A ‘Docufictional’ VR Film: Loukia Alavanou on Representing Greece at the 59th Venice Biennale

ON THE WAY TO COLONUS (still detail), 2022, VR. Courtesy the artist

ArtReview sent a questionnaire to artists and curators exhibiting in and curating the various national pavilions of the 2022 Venice Biennale, the responses to which will be published daily in the leadup to the Venice Biennale, opening on 23 April, and over the course of its run.

Loukia Alavanou is representing Greece; the pavilion is in the Giardini.

ArtReview What can you tell us about your exhibition plans for Venice?

Loukia Alavanou The core of the exhibition is a ‘docufictional’ VR film shot in a toxic wasteland, a Romani ghetto in the western outskirts of Athens, which is hardly ever entered by ‘outsiders’. All the actors are Romani amateurs; I spent a year with the community before shooting. The film is based on Oedipus at Colonus by Sophocles, a play about an aged political exile who is looking for a place that will grant him permission to stay and allow him to die peacefully. I felt that the 2,500-year-old play touches on urgent current issues such as ‘exile’, personal freedom, and the quest to be accepted as an outsider.

In the pavilion, we are building a construction based on the utopian ideas of the overlooked Greek architect of the 1960s Takis Zenetos, himself an outsider, who envisioned an electronic city, a ‘cloud colony’ made of hemispherical capsules that would be inhabited by humans who would exist ‘everywhere and nowhere’ at the same time. His ideas about the future forecasted the metaverse and today’s social connections, in my view.

Digital rendering of Loukia Alavanou’s installation at the Pavilion of Greece. Courtesy the artist

AR Why is the Venice Biennale still important?

LA It is an opportunity to experience works, not only by artists who are huge names and already deep into the market. It can be a great context for a plurality of voices.

AR Do you think there is such a thing as national art? Or is all art universal? What is misunderstood or forgotten about your country’s art history or artistic traditions?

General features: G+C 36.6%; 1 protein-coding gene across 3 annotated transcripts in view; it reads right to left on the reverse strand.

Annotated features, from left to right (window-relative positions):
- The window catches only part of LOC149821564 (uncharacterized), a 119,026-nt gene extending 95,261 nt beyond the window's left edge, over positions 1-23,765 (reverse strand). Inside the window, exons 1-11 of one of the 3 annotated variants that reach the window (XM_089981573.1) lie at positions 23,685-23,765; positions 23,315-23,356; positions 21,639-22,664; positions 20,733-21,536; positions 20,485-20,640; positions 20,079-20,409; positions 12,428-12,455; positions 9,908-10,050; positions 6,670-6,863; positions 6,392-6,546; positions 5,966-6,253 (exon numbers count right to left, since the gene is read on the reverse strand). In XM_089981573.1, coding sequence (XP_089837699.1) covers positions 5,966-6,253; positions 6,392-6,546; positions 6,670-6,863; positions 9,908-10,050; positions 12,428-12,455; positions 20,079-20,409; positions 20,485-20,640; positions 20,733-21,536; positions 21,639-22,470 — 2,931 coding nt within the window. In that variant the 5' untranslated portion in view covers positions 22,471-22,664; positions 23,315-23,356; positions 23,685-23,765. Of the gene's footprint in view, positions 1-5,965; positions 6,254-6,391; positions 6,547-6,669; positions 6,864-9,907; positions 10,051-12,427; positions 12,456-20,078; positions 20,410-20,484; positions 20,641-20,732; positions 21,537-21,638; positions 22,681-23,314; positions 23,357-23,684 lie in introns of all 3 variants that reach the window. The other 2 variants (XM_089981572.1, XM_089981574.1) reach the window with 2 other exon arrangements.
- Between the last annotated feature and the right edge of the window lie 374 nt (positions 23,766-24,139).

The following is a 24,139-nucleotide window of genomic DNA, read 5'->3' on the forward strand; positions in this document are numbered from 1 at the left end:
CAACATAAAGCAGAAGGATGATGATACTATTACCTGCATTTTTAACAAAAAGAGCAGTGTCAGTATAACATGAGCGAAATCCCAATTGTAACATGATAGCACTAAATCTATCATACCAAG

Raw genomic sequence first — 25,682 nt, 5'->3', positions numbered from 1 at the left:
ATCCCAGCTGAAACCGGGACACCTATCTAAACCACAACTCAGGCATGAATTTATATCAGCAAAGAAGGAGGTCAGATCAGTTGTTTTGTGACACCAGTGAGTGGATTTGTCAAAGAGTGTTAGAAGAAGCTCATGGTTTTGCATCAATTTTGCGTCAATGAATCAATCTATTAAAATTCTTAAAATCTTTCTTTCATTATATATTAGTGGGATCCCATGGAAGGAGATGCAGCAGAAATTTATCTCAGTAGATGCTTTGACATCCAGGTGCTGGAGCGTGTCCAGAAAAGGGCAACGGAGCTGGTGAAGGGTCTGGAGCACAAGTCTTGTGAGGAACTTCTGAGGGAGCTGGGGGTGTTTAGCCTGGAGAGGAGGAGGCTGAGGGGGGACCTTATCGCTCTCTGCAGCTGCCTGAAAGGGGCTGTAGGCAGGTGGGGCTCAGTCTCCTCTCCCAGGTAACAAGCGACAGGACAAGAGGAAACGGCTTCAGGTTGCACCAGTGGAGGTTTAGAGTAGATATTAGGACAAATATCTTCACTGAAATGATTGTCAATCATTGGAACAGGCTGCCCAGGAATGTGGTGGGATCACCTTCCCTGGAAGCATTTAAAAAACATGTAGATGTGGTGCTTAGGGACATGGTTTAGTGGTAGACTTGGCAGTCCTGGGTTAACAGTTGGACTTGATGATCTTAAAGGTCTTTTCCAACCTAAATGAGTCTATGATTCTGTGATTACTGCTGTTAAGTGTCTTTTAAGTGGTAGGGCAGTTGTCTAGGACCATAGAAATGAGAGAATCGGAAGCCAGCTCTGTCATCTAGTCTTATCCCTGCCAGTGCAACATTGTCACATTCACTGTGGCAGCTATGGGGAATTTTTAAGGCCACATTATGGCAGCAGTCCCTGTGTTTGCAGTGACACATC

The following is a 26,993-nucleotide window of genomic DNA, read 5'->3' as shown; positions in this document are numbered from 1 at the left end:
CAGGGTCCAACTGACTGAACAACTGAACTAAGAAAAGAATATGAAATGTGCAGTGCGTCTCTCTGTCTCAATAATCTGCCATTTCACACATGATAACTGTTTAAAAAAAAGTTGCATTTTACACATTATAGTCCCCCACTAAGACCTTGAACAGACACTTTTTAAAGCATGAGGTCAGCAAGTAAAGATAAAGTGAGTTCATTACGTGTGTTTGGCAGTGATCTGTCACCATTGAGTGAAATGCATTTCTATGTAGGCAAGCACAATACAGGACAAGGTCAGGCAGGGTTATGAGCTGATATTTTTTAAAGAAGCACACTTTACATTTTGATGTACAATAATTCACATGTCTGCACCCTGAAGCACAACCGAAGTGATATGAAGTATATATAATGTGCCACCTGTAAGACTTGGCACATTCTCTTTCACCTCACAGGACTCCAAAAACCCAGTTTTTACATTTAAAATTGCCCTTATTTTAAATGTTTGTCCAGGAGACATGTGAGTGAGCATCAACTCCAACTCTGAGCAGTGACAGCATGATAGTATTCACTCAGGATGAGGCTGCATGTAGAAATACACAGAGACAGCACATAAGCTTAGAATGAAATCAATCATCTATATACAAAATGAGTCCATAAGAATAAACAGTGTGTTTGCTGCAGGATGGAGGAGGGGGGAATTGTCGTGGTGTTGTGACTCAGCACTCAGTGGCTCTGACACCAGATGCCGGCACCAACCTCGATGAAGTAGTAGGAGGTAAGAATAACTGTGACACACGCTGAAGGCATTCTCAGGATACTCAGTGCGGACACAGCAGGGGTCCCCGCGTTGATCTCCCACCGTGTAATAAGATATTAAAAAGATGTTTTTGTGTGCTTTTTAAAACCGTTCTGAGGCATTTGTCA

LA I don’t feel comfortable with the term ‘national’; it is the beginning of all evils. On the other hand, it is important to acknowledge artists’ biographical influences that are often inseparable from the cultural context in which they grew up. Greece has a strong tradition of travelling theatre companies, which trace their roots to the ancient tragedian Thespis and existed up until the 1950s. These travelling companies were called bouloukia and were considered ‘low art’. They worked with props and sets they found in the villages they travelled to, in an improvisational way. No documentations of their performances exist. My film is influenced by them in terms of methodology. VR is a medium that bears similarities to theatre; the VR camera does not ‘point a finger’ towards its subject, as in most ethnographical films. On the contrary, it becomes an amphitheatrical stage and it is very inclusive.

ON THE WAY TO COLONUS (still detail), 2022, VR. Courtesy the artist

AR Which other artists from your country have influenced or inspired you?

LA I consider my installation at the Greek pavilion as an homage not only to the work, but also to the tragic life of Takis Zenetos, an architect who I believe was so far ahead of his time that the conservative Greek society of the ’60s ‘suffocated’ him.

AR How does having a pavilion in Venice make a difference to the art scene in your country?

LA Greece is a country overshadowed by its heritage and often dismissive of its contemporary cultural production; therefore, the pavilion in Venice offers a great opportunity. I believe there is real value in the art scene in Greece, especially by artists of my generation, as we were brought up in the blossoming post-dictatorship years of the early ’80s, during a newly established but still fragile democracy. Greek institutions offer little support and I feel lucky to be one of the youngest artists to ever represent Greece in Venice, especially given that I am a woman and that the country is largely patriarchal.

ON THE WAY TO COLONUS (still detail), 2022, VR. Courtesy the artist

AR If you’ve been to the biennale before, what’s your earliest or best memory from Venice?

LA I will never forget Tino Sehgal’s This Is So Contemporary, at the German Pavilion, in 2005, where amateur singers who seemed like exhibition guards engaged you into a spontaneous dance that was a caustic critique of the artworld.

AR What else are you looking forward to seeing?

LA I love the theme and title of the main exhibition this year, The Milk of Dreams, and I look forward to seeing works by female artists I’ve never seen before.

The Venice Biennale runs 23 April – 27 November

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